Let’s begin with a short quiz.
What two things do the following nine states have in common: Colorado, Pennsylvania, Arkansas, Ohio, Louisiana, Texas, Montana, Oklahoma and North Dakota?
No, they are not all swing states in the coming election. Most aren’t, in fact.
The two things they have in common are that 1) all of them have unemployment rates that are below the national average (8.2 percent in June and May), and 2) all of them are experiencing shale gas and oil booms that have been made possible by horizontal drilling and fracking.
In North Dakota, the state with the lowest unemployment rate in the country (3 percent), the job market has become so hot in the state’s oil patch that local McDonald’s restaurants are offering signing bonuses to attract help. In Colorado, where unemployment is just below the national average (8.1 percent), the pace is less torrid, but is about to heat up. Last month, Noble Energy, which has leased 880,000 acres in the Denver-Julesburg Basin, revealed that in the years 2012-2016 it planned to invest $8 billion in its Colorado acreage.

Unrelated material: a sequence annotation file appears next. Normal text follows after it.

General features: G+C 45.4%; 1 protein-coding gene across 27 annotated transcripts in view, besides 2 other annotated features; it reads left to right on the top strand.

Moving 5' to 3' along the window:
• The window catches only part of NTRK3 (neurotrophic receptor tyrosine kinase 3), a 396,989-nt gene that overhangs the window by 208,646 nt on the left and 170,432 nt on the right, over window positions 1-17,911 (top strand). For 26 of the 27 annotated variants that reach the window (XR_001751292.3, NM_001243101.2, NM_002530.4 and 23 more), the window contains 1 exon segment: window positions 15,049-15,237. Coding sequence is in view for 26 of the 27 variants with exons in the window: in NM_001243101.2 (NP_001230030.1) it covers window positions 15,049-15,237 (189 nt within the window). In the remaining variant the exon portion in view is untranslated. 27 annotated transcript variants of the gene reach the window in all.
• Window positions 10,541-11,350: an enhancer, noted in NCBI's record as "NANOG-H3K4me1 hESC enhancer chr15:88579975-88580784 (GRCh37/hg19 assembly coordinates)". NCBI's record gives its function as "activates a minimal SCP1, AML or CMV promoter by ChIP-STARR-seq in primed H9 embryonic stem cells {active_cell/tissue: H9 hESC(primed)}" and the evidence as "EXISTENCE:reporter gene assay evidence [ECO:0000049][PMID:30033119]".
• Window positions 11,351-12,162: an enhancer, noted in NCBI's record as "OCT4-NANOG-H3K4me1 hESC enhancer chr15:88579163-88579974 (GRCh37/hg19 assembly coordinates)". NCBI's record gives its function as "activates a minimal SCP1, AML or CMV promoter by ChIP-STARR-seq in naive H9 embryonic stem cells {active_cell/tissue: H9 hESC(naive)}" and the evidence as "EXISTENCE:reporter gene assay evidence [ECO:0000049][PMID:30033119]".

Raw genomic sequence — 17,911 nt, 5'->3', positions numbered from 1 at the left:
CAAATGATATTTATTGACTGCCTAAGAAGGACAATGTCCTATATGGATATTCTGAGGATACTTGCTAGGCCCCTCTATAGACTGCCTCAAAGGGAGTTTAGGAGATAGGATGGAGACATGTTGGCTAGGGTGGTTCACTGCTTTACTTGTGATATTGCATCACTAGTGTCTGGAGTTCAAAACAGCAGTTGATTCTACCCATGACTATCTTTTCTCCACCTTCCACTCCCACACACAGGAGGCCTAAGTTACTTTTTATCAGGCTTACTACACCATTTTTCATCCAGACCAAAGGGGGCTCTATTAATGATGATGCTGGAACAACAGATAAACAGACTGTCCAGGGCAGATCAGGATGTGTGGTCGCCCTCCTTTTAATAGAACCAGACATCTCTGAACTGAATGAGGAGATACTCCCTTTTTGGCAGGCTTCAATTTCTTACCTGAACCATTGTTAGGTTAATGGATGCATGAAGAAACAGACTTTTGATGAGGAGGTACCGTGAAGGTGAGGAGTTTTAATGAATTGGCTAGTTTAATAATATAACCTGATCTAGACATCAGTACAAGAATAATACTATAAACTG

Anadarko Petroleum, which has 350,000 acres in the Wattenberg Field, is investing $1 billion a year in leases.
I can’t think of companies in any other industry that are contemplating investments of that magnitude in Colorado. And Noble and Anadarko are just two of a dozen or more oil and gas companies that are operating in Colorado. The industry could easily be spending $3 billion to $5 billion a year in Colorado over the next few years.
It may drive the peace and justice/ occupy Wall Street crowd wild to hear it, but oil and natural gas are looking a lot like Colorado’s ticket out of the recession. And it’s all due to fracking. MORE …
(source: Boulder Weekly)